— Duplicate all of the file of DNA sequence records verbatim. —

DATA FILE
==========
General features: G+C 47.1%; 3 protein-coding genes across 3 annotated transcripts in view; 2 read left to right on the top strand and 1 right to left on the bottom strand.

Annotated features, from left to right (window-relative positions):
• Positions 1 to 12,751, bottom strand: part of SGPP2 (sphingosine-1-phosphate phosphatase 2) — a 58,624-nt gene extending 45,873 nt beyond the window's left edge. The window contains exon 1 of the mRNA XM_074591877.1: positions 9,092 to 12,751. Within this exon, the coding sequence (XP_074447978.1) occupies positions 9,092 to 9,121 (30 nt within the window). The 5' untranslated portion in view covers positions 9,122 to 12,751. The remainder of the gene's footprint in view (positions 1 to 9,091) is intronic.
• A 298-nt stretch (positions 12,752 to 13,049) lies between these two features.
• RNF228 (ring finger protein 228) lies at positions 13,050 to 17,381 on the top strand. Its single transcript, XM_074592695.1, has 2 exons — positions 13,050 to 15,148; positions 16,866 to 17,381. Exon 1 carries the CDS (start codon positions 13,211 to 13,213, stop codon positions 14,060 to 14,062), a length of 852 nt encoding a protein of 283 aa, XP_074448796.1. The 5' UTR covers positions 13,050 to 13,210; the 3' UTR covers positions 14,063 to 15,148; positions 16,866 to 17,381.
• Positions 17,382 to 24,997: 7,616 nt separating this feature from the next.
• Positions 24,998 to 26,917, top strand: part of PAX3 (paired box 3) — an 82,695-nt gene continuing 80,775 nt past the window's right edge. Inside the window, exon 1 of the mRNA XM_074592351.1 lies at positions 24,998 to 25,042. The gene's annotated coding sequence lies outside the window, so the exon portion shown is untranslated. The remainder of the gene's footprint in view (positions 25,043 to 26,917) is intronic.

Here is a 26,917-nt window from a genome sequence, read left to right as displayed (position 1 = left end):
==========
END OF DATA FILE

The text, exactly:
General features: G+C 47.1%; 3 protein-coding genes across 3 annotated transcripts in view; 2 read left to right on the top strand and 1 right to left on the bottom strand.

Annotated features, from left to right (window-relative positions):
• Positions 1 to 12,751, bottom strand: part of SGPP2 (sphingosine-1-phosphate phosphatase 2) — a 58,624-nt gene extending 45,873 nt beyond the window's left edge. The window contains exon 1 of the mRNA XM_074591877.1: positions 9,092 to 12,751. Within this exon, the coding sequence (XP_074447978.1) occupies positions 9,092 to 9,121 (30 nt within the window). The 5' untranslated portion in view covers positions 9,122 to 12,751. The remainder of the gene's footprint in view (positions 1 to 9,091) is intronic.
• A 298-nt stretch (positions 12,752 to 13,049) lies between these two features.
• RNF228 (ring finger protein 228) lies at positions 13,050 to 17,381 on the top strand. Its single transcript, XM_074592695.1, has 2 exons — positions 13,050 to 15,148; positions 16,866 to 17,381. Exon 1 carries the CDS (start codon positions 13,211 to 13,213, stop codon positions 14,060 to 14,062), a length of 852 nt encoding a protein of 283 aa, XP_074448796.1. The 5' UTR covers positions 13,050 to 13,210; the 3' UTR covers positions 14,063 to 15,148; positions 16,866 to 17,381.
• Positions 17,382 to 24,997: 7,616 nt separating this feature from the next.
• Positions 24,998 to 26,917, top strand: part of PAX3 (paired box 3) — an 82,695-nt gene continuing 80,775 nt past the window's right edge. Inside the window, exon 1 of the mRNA XM_074592351.1 lies at positions 24,998 to 25,042. The gene's annotated coding sequence lies outside the window, so the exon portion shown is untranslated. The remainder of the gene's footprint in view (positions 25,043 to 26,917) is intronic.

Here is a 26,917-nt window from a genome sequence, read left to right as displayed (position 1 = left end):